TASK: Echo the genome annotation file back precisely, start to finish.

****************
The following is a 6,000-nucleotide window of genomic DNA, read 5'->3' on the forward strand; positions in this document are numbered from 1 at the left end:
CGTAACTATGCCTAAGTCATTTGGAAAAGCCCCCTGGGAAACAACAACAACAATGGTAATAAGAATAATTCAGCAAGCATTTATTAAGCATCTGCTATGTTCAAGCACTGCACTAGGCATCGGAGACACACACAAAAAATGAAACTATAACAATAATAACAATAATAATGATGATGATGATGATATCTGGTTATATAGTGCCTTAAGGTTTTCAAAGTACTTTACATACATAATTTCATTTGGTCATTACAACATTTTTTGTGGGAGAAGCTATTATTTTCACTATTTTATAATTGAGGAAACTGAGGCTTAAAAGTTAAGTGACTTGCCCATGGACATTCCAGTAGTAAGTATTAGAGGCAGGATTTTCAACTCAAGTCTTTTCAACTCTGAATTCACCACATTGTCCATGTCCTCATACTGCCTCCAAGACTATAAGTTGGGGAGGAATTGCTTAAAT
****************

The following is a 6,000-nucleotide window of genomic DNA, read 5'->3' on the forward strand; positions in this document are numbered from 1 at the left end:
CGTAACTATGCCTAAGTCATTTGGAAAAGCCCCCTGGGAAACAACAACAACAATGGTAATAAGAATAATTCAGCAAGCATTTATTAAGCATCTGCTATGTTCAAGCACTGCACTAGGCATCGGAGACACACACAAAAAATGAAACTATAACAATAATAACAATAATAATGATGATGATGATGATATCTGGTTATATAGTGCCTTAAGGTTTTCAAAGTACTTTACATACATAATTTCATTTGGTCATTACAACATTTTTTGTGGGAGAAGCTATTATTTTCACTATTTTATAATTGAGGAAACTGAGGCTTAAAAGTTAAGTGACTTGCCCATGGACATTCCAGTAGTAAGTATTAGAGGCAGGATTTTCAACTCAAGTCTTTTCAACTCTGAATTCACCACATTGTCCATGTCCTCATACTGCCTCCAAGACTATAAGTTGGGGAGGAATTGCTTAAAT